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Plasma mineral and energy metabolite concentrations in dairy cows fed an anionic prepartum diet that did or did not have retained fetal membranes after parturition

Pedro MelendezDepartment of Large Animal Clinical Sciences, College of Veterinary Medicine, University of Florida, Gainesville, FL 32610-0136.

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G. Arthur DonovanDepartment of Large Animal Clinical Sciences, College of Veterinary Medicine, University of Florida, Gainesville, FL 32610-0136.

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Carlos A. RiscoDepartment of Large Animal Clinical Sciences, College of Veterinary Medicine, University of Florida, Gainesville, FL 32610-0136.

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Jesse P. GoffCollege of Veterinary Medicine, University of Florida, Gainesville, FL 32610-0136.
National Animal Disease Center, Agricultural Research Service, USDA, Ames, IA 50010.

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Abstract

Objective—To compare plasma total calcium, phosphorus, magnesium, nonesterified fatty acids (NEFA), beta hydroxy butyrate (BHB), and glucose concentrations in parturient dairy cows that were fed an anionic prepartum diet between those with and without retained fetal membranes (RFM) at 24 hours after parturition.

Animals—152 Holstein cows that calved during October through December of 1997.

Procedure—All cows were fed an anionic prepartum diet. Blood sample was taken within 6 hours after parturition from randomly selected cows. Thirty-nine cows had a diagnosis of RFM at 24 hours after parturition; 113 were not affected with RFM. At calving, body condition score (BCS; 1 [thin] to 5 [obese]), parity, and calving difficulty score were recorded. Plasma calcium, phosphorus, magnesium, NEFA, BHB, and glucose concentrations were compared between cows with or without RFM.

Results—Cows with RFM had significantly lower plasma calcium concentration soon after calving, compared with cows without RFM. Cows with a parity of ≥ 3 had significantly lower plasma concentrations of calcium and higher concentrations of magnesium, compared with cows with a parity of 1 or 2. Cows with a BCS of ≥ 3.25 at calving had significantly higher plasma concentrations of BHB than cows with a BCS of 2.75 to 3.0. Cows with dystocia had significantly higher plasma concentrations of glucose, compared with cows without dystocia.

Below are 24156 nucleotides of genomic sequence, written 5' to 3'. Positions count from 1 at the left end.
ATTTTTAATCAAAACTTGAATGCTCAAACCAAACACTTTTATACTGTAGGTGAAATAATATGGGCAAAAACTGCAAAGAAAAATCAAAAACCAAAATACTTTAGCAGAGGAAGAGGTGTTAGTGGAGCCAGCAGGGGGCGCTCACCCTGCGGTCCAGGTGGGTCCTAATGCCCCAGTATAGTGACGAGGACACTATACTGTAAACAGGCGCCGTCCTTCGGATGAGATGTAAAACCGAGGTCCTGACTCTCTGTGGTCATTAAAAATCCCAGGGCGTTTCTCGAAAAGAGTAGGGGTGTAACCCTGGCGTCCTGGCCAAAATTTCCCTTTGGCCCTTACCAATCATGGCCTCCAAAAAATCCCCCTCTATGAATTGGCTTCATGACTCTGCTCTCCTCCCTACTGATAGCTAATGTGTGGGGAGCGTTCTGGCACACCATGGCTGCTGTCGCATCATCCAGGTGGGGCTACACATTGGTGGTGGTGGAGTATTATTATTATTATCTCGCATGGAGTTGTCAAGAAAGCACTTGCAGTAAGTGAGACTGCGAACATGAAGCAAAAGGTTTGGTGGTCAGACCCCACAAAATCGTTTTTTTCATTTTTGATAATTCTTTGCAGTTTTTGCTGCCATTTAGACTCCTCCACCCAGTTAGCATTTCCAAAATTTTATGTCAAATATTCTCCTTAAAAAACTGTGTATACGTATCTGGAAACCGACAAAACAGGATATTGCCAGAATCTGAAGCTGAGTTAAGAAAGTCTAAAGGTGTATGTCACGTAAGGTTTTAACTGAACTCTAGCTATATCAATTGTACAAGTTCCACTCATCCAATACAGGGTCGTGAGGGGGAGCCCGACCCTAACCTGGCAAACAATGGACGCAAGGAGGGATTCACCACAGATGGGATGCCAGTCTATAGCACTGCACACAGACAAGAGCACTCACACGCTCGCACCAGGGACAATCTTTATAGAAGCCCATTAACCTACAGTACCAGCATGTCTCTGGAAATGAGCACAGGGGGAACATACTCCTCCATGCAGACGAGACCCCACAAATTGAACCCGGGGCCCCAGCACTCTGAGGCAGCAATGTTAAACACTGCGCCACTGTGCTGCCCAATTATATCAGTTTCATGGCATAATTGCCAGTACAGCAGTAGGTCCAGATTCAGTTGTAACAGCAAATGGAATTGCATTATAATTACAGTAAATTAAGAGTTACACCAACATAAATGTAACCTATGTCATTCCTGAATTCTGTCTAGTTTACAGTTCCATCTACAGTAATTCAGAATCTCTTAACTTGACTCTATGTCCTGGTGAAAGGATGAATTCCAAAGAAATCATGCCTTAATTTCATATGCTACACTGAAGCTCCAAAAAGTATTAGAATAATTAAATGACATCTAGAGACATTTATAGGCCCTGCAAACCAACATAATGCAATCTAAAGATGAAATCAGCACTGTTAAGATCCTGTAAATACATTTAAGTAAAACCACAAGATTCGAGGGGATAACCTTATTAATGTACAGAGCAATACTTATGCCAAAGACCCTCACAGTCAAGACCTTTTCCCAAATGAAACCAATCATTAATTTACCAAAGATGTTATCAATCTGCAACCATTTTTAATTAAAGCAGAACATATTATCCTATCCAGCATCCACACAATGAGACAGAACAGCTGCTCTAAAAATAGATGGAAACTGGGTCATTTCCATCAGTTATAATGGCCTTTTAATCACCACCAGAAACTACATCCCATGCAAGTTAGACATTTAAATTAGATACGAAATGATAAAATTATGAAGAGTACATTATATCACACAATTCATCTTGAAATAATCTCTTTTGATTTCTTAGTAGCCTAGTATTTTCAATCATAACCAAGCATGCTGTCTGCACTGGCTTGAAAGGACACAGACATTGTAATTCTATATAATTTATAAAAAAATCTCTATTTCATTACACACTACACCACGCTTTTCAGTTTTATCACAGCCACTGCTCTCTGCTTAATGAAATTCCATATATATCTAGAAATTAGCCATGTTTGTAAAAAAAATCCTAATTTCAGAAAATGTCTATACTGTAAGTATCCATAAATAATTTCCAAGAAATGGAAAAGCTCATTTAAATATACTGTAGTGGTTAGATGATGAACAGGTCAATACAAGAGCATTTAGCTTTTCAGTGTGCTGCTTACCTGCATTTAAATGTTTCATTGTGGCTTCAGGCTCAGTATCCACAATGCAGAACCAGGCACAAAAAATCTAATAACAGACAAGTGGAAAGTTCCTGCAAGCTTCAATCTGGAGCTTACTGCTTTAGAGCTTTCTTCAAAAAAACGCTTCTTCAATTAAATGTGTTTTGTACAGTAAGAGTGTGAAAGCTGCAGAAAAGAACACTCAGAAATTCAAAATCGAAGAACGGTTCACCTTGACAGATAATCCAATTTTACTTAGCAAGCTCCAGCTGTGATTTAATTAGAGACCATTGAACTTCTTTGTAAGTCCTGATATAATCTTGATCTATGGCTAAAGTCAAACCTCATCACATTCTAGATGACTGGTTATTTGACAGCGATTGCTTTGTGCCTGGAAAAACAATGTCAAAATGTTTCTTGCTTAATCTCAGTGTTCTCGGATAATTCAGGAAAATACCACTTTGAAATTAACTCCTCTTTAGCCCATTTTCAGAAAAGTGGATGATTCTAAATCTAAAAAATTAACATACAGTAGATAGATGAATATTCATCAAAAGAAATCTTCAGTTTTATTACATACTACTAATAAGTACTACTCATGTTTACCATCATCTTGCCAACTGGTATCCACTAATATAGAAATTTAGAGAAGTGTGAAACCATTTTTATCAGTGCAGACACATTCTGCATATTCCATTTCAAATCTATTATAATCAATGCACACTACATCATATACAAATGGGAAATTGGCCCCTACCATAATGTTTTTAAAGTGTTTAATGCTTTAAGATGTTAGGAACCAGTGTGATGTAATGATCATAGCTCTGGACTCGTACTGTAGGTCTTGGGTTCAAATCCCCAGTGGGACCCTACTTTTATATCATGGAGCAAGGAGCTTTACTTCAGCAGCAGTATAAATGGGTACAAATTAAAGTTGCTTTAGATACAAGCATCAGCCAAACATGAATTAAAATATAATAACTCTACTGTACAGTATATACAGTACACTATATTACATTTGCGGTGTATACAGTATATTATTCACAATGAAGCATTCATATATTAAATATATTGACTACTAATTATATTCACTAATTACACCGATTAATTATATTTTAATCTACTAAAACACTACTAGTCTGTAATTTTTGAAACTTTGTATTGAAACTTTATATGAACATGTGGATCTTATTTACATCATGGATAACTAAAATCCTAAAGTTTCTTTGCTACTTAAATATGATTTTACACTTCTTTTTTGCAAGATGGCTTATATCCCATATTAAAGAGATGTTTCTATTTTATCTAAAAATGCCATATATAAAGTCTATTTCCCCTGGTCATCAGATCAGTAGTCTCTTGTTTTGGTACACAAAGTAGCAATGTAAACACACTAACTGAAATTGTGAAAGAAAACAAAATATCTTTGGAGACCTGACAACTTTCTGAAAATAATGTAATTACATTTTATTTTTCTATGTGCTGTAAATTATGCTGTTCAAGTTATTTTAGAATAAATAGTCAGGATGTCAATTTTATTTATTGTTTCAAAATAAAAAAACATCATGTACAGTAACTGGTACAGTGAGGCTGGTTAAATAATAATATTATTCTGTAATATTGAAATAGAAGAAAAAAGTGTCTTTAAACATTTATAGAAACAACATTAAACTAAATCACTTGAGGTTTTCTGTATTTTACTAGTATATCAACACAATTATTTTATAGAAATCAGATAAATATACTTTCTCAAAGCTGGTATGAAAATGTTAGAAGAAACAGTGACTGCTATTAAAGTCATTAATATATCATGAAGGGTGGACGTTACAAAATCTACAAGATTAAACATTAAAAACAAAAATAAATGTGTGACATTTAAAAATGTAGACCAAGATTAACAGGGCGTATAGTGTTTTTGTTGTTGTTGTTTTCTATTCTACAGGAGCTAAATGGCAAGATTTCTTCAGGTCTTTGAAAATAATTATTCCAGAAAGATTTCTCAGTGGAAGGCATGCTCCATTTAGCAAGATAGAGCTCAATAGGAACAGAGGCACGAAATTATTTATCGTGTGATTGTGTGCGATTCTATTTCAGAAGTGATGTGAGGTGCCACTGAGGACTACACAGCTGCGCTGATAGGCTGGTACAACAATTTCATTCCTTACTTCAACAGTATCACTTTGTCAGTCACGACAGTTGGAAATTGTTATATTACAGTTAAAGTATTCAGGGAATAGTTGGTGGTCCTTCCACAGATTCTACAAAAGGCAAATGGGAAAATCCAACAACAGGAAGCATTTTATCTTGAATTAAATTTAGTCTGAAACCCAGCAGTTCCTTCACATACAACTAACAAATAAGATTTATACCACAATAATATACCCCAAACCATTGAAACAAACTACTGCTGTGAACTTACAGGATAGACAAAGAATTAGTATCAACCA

Conclusions and Clinical Relevance—In parturient cows fed a prepartum anionic diet, those with RFM have lower plasma calcium concentrations than cows without RFM, although this association does not prove a cause-effect relationship. (Am J Vet Res 2004;65:1071–1076)

Abstract

Objective—To compare plasma total calcium, phosphorus, magnesium, nonesterified fatty acids (NEFA), beta hydroxy butyrate (BHB), and glucose concentrations in parturient dairy cows that were fed an anionic prepartum diet between those with and without retained fetal membranes (RFM) at 24 hours after parturition.

Animals—152 Holstein cows that calved during October through December of 1997.

Procedure—All cows were fed an anionic prepartum diet. Blood sample was taken within 6 hours after parturition from randomly selected cows. Thirty-nine cows had a diagnosis of RFM at 24 hours after parturition; 113 were not affected with RFM. At calving, body condition score (BCS; 1 [thin] to 5 [obese]), parity, and calving difficulty score were recorded. Plasma calcium, phosphorus, magnesium, NEFA, BHB, and glucose concentrations were compared between cows with or without RFM.

Results—Cows with RFM had significantly lower plasma calcium concentration soon after calving, compared with cows without RFM. Cows with a parity of ≥ 3 had significantly lower plasma concentrations of calcium and higher concentrations of magnesium, compared with cows with a parity of 1 or 2. Cows with a BCS of ≥ 3.25 at calving had significantly higher plasma concentrations of BHB than cows with a BCS of 2.75 to 3.0. Cows with dystocia had significantly higher plasma concentrations of glucose, compared with cows without dystocia.

Conclusions and Clinical Relevance—In parturient cows fed a prepartum anionic diet, those with RFM have lower plasma calcium concentrations than cows without RFM, although this association does not prove a cause-effect relationship. (Am J Vet Res 2004;65:1071–1076)